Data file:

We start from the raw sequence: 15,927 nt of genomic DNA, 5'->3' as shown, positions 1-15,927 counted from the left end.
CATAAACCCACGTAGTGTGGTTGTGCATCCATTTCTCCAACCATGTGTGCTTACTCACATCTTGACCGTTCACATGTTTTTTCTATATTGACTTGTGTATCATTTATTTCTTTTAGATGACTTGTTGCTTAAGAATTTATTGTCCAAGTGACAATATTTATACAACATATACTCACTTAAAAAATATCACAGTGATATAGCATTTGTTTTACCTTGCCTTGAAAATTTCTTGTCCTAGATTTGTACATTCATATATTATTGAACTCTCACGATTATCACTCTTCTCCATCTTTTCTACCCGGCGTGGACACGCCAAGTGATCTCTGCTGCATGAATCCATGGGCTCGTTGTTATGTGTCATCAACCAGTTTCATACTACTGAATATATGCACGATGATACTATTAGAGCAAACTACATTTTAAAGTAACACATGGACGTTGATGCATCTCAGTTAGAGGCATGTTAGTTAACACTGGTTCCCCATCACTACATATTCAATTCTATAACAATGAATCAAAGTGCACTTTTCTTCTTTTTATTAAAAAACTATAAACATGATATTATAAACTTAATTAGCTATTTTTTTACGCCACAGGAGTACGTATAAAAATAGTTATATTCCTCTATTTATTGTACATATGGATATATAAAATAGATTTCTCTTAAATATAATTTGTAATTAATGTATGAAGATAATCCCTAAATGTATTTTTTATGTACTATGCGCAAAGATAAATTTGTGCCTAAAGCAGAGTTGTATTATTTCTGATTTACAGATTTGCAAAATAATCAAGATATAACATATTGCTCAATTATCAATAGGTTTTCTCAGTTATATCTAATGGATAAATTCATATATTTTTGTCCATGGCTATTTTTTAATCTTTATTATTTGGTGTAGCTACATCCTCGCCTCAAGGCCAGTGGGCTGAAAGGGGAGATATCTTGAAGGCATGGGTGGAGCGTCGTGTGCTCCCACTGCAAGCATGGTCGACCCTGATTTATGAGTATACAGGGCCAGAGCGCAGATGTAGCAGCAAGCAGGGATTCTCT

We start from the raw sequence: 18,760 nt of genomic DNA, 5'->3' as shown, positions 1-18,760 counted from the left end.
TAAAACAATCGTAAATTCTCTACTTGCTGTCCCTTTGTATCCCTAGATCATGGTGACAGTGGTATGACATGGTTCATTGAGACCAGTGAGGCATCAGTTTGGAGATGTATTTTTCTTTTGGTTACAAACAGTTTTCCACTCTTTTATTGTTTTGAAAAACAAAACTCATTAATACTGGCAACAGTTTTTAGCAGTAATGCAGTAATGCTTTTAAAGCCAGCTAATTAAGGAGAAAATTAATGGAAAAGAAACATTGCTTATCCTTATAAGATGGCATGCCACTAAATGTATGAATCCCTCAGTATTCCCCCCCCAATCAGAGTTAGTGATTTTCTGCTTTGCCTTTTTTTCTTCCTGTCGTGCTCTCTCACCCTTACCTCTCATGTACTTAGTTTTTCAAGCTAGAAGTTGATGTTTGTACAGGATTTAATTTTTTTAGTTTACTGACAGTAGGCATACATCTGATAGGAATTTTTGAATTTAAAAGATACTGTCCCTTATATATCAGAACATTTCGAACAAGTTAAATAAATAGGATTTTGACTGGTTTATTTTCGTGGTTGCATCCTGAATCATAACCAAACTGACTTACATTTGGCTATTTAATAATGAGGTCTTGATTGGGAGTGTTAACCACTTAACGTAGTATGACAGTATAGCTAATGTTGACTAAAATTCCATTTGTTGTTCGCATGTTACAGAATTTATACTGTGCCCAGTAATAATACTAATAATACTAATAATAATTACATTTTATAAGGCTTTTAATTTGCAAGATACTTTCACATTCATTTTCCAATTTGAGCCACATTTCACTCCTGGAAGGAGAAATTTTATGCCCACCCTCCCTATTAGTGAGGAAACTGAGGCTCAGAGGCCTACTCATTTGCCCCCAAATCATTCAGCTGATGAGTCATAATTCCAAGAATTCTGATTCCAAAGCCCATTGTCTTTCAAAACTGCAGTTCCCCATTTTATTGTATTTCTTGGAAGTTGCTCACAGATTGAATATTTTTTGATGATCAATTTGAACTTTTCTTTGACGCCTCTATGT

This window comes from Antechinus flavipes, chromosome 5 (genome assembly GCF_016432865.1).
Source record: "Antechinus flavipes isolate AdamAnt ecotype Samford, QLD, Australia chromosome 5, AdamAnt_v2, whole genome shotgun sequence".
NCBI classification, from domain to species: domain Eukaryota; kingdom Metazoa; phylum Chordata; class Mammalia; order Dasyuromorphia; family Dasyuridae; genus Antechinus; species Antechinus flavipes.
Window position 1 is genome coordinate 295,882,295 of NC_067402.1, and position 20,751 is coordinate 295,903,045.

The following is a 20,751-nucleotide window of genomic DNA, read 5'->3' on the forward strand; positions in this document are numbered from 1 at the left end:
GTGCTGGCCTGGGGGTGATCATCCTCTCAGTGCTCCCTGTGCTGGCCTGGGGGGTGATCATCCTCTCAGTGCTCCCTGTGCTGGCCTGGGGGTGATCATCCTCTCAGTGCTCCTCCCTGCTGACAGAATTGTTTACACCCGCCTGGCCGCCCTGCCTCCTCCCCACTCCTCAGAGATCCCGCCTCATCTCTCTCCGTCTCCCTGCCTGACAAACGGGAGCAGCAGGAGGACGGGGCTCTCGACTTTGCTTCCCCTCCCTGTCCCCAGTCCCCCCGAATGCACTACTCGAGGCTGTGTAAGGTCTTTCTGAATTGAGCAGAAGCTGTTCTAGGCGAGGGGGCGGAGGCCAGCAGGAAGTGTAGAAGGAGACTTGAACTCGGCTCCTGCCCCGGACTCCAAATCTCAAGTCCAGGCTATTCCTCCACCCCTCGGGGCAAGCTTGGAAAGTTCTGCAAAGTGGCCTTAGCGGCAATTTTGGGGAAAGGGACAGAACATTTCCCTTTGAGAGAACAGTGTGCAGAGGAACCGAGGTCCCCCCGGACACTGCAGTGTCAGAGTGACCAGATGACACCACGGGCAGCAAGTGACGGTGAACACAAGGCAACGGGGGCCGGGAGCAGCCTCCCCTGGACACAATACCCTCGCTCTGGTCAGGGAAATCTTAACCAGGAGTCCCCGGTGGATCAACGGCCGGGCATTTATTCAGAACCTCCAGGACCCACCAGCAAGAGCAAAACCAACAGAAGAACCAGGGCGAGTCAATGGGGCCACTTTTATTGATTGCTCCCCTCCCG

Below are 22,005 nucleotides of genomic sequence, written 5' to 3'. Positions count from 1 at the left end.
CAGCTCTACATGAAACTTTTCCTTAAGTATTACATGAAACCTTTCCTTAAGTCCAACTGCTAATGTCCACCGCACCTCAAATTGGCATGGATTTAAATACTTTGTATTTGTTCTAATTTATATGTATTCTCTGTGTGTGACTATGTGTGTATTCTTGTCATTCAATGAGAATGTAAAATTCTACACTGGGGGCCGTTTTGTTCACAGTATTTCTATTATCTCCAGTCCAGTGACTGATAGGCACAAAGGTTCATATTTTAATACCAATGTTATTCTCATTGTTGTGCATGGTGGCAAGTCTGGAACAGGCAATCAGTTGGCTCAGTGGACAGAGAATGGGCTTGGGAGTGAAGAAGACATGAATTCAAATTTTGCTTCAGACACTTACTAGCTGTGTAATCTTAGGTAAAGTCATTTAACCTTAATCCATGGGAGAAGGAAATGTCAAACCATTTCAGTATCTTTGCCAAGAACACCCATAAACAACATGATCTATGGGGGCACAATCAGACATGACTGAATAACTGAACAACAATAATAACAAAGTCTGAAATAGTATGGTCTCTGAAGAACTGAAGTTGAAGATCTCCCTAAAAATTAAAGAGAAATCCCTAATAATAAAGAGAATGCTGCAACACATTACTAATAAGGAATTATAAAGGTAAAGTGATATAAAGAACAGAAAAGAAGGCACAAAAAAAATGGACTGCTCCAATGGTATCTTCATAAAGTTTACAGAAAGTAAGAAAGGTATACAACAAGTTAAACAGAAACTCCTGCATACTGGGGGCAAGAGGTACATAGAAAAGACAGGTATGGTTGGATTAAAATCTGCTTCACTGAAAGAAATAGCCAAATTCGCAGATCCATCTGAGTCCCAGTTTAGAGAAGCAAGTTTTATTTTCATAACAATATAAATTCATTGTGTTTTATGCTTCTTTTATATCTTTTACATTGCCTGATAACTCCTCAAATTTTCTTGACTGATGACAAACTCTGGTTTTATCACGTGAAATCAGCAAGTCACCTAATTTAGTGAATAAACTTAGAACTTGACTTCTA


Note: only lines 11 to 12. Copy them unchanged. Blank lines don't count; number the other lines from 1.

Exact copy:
Below are 22,005 nucleotides of genomic sequence, written 5' to 3'. Positions count from 1 at the left end.
CAGCTCTACATGAAACTTTTCCTTAAGTATTACATGAAACCTTTCCTTAAGTCCAACTGCTAATGTCCACCGCACCTCAAATTGGCATGGATTTAAATACTTTGTATTTGTTCTAATTTATATGTATTCTCTGTGTGTGACTATGTGTGTATTCTTGTCATTCAATGAGAATGTAAAATTCTACACTGGGGGCCGTTTTGTTCACAGTATTTCTATTATCTCCAGTCCAGTGACTGATAGGCACAAAGGTTCATATTTTAATACCAATGTTATTCTCATTGTTGTGCATGGTGGCAAGTCTGGAACAGGCAATCAGTTGGCTCAGTGGACAGAGAATGGGCTTGGGAGTGAAGAAGACATGAATTCAAATTTTGCTTCAGACACTTACTAGCTGTGTAATCTTAGGTAAAGTCATTTAACCTTAATCCATGGGAGAAGGAAATGTCAAACCATTTCAGTATCTTTGCCAAGAACACCCATAAACAACATGATCTATGGGGGCACAATCAGACATGACTGAATAACTGAACAACAATAATAACAAAGTCTGAAATAGTATGGTCTCTGAAGAACTGAAGTTGAAGATCTCCCTAAAAATTAAAGAGAAATCCCTAATAATAAAGAGAATGCTGCAACACATTACTAATAAGGAATTATAAAGGTAAAGTGATATAAAGAACAGAAAAGAAGGCACAAAAAAAATGGACTGCTCCAATGGTATCTTCATAAAGTTTACAGAAAGTAAGAAAGGTATACAACAAGTTAAACAGAAACTCCTGCATACTGGGGGCAAGAGGTACATAGAAAAGACAGGTATGGTTGGATTAAAATCTGCTTCACTGAAAGAAATAGCCAAATTCGCAGATCCATCTGAGTCCCAGTTTAGAGAAGCAAGTTTTATTTTCATAACAATATAAATTCATTGTGTTTTATGCTTCTTTTATATCTTTTACATTGCCTGATAACTCCTCAAATTTTCTTGACTGATGACAAACTCTGGTTTTATCACGTGAAATCAGCAAGTCACCTAATTTAGTGAATAAACTTAGAACTTGACTTCTA